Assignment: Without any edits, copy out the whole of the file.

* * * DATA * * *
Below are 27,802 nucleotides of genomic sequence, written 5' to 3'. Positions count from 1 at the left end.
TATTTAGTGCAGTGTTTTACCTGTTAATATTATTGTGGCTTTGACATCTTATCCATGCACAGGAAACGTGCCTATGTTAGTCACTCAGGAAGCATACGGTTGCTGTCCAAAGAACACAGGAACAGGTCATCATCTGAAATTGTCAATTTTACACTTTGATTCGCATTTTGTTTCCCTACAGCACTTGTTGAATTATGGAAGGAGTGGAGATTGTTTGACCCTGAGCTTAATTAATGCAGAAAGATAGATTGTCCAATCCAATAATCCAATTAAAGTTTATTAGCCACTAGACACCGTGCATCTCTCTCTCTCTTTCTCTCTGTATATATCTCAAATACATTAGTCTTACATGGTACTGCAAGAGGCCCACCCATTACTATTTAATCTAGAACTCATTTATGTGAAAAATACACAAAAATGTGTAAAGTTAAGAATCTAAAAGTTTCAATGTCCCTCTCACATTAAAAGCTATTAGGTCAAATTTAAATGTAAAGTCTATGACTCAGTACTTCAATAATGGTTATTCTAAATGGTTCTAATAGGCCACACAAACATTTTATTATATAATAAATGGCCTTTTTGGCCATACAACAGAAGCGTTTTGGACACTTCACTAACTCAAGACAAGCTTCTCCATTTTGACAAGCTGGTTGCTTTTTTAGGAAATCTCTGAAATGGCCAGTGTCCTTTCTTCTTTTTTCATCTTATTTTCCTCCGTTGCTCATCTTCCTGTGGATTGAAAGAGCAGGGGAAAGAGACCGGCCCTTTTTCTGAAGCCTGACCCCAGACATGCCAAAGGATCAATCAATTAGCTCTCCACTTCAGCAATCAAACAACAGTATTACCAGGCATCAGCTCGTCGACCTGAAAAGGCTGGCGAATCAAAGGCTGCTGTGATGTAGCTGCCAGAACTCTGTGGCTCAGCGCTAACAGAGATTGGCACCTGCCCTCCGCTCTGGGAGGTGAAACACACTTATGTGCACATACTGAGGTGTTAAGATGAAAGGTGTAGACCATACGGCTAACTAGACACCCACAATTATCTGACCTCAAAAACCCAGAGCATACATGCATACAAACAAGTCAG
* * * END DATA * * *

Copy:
Below are 27,802 nucleotides of genomic sequence, written 5' to 3'. Positions count from 1 at the left end.
TATTTAGTGCAGTGTTTTACCTGTTAATATTATTGTGGCTTTGACATCTTATCCATGCACAGGAAACGTGCCTATGTTAGTCACTCAGGAAGCATACGGTTGCTGTCCAAAGAACACAGGAACAGGTCATCATCTGAAATTGTCAATTTTACACTTTGATTCGCATTTTGTTTCCCTACAGCACTTGTTGAATTATGGAAGGAGTGGAGATTGTTTGACCCTGAGCTTAATTAATGCAGAAAGATAGATTGTCCAATCCAATAATCCAATTAAAGTTTATTAGCCACTAGACACCGTGCATCTCTCTCTCTCTTTCTCTCTGTATATATCTCAAATACATTAGTCTTACATGGTACTGCAAGAGGCCCACCCATTACTATTTAATCTAGAACTCATTTATGTGAAAAATACACAAAAATGTGTAAAGTTAAGAATCTAAAAGTTTCAATGTCCCTCTCACATTAAAAGCTATTAGGTCAAATTTAAATGTAAAGTCTATGACTCAGTACTTCAATAATGGTTATTCTAAATGGTTCTAATAGGCCACACAAACATTTTATTATATAATAAATGGCCTTTTTGGCCATACAACAGAAGCGTTTTGGACACTTCACTAACTCAAGACAAGCTTCTCCATTTTGACAAGCTGGTTGCTTTTTTAGGAAATCTCTGAAATGGCCAGTGTCCTTTCTTCTTTTTTCATCTTATTTTCCTCCGTTGCTCATCTTCCTGTGGATTGAAAGAGCAGGGGAAAGAGACCGGCCCTTTTTCTGAAGCCTGACCCCAGACATGCCAAAGGATCAATCAATTAGCTCTCCACTTCAGCAATCAAACAACAGTATTACCAGGCATCAGCTCGTCGACCTGAAAAGGCTGGCGAATCAAAGGCTGCTGTGATGTAGCTGCCAGAACTCTGTGGCTCAGCGCTAACAGAGATTGGCACCTGCCCTCCGCTCTGGGAGGTGAAACACACTTATGTGCACATACTGAGGTGTTAAGATGAAAGGTGTAGACCATACGGCTAACTAGACACCCACAATTATCTGACCTCAAAAACCCAGAGCATACATGCATACAAACAAGTCAG